The search were in different realms and in different directions. Philosophers, politicians, entrepreneurs looked out the future. Someone rested on himself the "perfect" past, which was the interpretation as a certain perfect state of human society and man.Someone went even further and rested on himself the "perfect" nature, which he interpreted as a certain perfect state of human society and man - such a lost Paradise. Someone was looking for a support in the mystical insight or humanized religion.
In France educational rationalism was dominated ,which considered that the main goal of the society is human happiness,the path to which - the reorganization of society in accordance with the principles dictated by the mind, were adherents of the theory of natural law. It was this that generated the idea of progress, positive, rational development - the consistent development of mankind through the acquisition of new knowledge, improvement of the social system and improvement of living conditions. The leaders of these ideas in France were Paul Heinrich Dietrich Baron von Holbach, (1723-1789), Denis Diderot, (1713-1784),Jean Le Rond D’ Alembert, (1717-1783), Claude Adrien Helvétius, (1715- 1771),Charles-Louis de Secondat, Baron de La Brède et de Montesquieu, (1689-1755),Voltaire, François Marie Arouet, (1694-1778).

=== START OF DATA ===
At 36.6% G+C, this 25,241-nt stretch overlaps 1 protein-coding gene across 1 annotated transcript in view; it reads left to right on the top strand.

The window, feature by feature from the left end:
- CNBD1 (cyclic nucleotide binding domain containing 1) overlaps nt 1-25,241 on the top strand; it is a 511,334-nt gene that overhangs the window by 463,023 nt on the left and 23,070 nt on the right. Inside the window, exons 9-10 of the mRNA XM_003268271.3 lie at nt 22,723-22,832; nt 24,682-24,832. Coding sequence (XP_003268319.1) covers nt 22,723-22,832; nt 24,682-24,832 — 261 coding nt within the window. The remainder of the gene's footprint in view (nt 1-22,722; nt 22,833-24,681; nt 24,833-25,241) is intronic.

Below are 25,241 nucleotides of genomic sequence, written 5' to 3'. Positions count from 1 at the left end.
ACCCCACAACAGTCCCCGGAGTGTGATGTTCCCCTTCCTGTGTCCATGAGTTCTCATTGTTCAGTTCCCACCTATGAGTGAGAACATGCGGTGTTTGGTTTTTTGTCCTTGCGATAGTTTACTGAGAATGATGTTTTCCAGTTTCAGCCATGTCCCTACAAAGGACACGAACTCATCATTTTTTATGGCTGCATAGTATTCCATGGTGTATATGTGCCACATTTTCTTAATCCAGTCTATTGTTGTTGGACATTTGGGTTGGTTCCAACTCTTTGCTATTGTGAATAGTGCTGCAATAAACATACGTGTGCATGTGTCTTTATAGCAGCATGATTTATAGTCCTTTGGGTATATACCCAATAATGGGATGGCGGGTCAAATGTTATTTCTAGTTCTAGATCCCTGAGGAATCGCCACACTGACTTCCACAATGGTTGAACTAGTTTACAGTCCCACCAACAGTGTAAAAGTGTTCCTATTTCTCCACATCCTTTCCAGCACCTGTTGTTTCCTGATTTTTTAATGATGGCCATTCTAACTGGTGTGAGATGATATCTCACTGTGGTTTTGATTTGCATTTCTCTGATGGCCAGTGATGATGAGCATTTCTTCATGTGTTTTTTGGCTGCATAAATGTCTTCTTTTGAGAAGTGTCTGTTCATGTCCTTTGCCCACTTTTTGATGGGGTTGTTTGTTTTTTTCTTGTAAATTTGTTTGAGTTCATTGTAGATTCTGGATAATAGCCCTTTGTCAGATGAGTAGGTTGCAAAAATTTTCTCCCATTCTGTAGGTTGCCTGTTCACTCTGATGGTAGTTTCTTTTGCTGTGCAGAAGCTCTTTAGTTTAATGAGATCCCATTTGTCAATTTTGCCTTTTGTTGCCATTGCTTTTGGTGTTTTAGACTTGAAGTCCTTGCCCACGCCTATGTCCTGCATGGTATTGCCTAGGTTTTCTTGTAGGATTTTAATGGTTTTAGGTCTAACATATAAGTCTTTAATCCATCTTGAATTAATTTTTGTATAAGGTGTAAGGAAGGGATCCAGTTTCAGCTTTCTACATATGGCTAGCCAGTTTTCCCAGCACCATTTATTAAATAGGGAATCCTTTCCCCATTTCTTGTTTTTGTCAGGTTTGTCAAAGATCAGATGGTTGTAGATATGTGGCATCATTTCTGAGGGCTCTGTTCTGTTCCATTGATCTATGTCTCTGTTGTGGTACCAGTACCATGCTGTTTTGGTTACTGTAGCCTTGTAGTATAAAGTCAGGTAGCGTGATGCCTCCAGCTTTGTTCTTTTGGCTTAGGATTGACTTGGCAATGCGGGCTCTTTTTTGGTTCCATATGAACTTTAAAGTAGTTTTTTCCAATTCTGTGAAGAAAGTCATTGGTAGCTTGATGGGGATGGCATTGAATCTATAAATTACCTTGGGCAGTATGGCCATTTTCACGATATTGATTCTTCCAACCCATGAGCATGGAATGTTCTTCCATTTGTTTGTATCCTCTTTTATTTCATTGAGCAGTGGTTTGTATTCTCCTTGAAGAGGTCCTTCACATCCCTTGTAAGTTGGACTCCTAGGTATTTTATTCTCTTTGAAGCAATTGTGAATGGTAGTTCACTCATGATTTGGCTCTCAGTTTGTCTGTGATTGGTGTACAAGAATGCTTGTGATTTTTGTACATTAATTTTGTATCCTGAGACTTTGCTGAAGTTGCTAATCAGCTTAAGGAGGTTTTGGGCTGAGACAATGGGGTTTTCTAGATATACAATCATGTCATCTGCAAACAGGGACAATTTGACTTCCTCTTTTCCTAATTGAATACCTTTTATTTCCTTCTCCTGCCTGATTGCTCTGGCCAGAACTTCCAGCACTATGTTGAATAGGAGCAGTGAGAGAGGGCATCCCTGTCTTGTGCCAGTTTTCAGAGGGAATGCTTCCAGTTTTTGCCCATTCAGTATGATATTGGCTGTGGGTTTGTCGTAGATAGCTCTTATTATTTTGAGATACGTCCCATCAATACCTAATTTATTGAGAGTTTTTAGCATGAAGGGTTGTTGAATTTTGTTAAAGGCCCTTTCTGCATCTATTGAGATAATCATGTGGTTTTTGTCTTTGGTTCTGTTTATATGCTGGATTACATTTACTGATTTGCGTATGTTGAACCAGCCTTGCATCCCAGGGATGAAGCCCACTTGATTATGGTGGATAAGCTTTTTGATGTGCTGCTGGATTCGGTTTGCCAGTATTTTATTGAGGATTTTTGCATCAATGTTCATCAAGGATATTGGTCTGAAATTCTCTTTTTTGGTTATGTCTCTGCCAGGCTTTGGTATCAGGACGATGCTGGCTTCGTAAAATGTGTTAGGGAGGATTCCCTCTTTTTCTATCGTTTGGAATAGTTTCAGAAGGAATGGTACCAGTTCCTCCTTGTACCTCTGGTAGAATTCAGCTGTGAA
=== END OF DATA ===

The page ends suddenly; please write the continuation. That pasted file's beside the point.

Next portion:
In England, enlightening rationalism tended to pragmatism, empiricism, which became a special feature of the Anglo-Saxon world. The leaders of these ideas in England were Thomas Hobbes, (1588-1679), John Locke,( 1632-1704), David Hume, (1711-1776) and Isaac Newton, (1642-1727).
Instead, in the shredded German lands in the Enlightenment sufficed borrowed from the French rationalism, and also typically for Germans sentimentality and mysticism.The leaders of the Enlightenment in Germany were Friedrich Schiller, (1759-1805), Gotthold Ephraim Lessing, (1729- 1781), Immanuel Kant, (1724-1804) and of course Johann Wolfgang von Goethe (1749-1832).
During the era of Enlightenment the public life emerged.The essential issues of society began to be discussed in the press, which was then born, discussion clubs, salons, in assemblies, and, importantly, in cafes. But also in the Masonic lodges, which in the XVIII century have gained their heyday.